Gilbert's syndrome

Gilbert's syndrome is a common, mild liver condition in which the liver doesn't properly process a substance called bilirubin. Bilirubin is produced by the breakdown of red blood cells.

Gilbert's (zheel-BAYRZ) syndrome typically is harmless and doesn't require treatment.

Gilbert's syndrome is caused by an inherited gene mutation. You're born with Gilbert's syndrome, though it often goes undiscovered for many years. Gilbert's syndrome is often discovered by accident, such as when you have a blood test that shows elevated bilirubin levels.

Gilbert's syndrome is also known as constitutional hepatic dysfunction and familial nonhemolytic jaundice.

Symptoms Causes Risk factors Complications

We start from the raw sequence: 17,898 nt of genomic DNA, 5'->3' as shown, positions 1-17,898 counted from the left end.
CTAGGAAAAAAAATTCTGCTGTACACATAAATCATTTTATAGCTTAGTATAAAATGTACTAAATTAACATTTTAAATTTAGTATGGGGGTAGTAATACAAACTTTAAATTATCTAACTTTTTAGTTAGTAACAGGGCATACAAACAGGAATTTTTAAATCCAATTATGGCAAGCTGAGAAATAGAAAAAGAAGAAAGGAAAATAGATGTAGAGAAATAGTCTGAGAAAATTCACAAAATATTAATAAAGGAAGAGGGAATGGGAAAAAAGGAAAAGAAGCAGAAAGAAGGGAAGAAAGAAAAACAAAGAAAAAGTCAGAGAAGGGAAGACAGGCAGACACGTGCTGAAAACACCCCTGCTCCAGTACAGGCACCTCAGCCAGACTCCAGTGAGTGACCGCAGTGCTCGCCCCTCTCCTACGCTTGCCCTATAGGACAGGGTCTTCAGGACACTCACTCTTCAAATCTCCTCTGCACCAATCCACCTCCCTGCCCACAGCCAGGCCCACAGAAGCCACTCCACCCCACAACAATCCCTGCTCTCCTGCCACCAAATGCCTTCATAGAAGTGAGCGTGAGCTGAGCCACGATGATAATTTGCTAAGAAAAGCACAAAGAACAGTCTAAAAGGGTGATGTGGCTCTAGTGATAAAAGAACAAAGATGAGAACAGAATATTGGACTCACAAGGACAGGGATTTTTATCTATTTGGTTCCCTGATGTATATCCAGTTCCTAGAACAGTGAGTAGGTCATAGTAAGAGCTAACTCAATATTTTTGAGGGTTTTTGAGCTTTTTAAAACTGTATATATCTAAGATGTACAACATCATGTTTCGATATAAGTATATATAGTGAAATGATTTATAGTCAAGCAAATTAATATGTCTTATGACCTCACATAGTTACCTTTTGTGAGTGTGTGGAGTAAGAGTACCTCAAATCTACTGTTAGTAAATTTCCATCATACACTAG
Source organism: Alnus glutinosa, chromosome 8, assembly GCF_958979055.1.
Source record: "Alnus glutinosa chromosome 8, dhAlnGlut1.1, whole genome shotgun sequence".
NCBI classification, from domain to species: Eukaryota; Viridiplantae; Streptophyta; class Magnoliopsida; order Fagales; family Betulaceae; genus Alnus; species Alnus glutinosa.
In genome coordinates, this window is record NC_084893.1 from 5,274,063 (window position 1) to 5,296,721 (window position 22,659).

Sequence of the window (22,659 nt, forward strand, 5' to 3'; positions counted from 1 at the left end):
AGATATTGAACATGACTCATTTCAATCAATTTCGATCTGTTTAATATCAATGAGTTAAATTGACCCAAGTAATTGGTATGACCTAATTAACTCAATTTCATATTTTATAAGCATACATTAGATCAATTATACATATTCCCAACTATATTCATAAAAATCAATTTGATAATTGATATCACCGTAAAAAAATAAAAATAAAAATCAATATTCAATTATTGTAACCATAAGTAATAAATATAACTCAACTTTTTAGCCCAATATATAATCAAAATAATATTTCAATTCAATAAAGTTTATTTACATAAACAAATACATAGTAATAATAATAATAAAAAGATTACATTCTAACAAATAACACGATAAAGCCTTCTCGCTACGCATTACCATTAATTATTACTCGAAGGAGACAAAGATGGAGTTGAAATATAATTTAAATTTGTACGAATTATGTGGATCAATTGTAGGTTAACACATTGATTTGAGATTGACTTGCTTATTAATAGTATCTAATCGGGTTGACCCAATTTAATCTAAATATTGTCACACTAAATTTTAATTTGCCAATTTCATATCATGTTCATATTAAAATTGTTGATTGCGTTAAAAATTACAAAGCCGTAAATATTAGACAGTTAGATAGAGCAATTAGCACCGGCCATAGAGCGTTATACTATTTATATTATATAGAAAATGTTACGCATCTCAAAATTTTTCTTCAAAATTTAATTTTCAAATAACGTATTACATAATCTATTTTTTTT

The lone sign of Gilbert's disease is that your skin and the whites of your eyes occasionally have a yellowish tinge (jaundice). This is caused by the slightly elevated levels of bilirubin in your blood. Some conditions and situations may increase bilirubin levels, and thereby jaundice, in people with Gilbert's syndrome. These include:

  • Illness, such as a cold or the flu
  • Fasting or eating a very low-calorie diet
  • Dehydration
  • Menstruation
  • Stress
  • Strenuous exercise
  • Lack of sleep

The jaundice will go away when these conditions resolve.

When to see a doctor

Make an appointment with your doctor if you experience jaundice. Jaundice has many possible causes.

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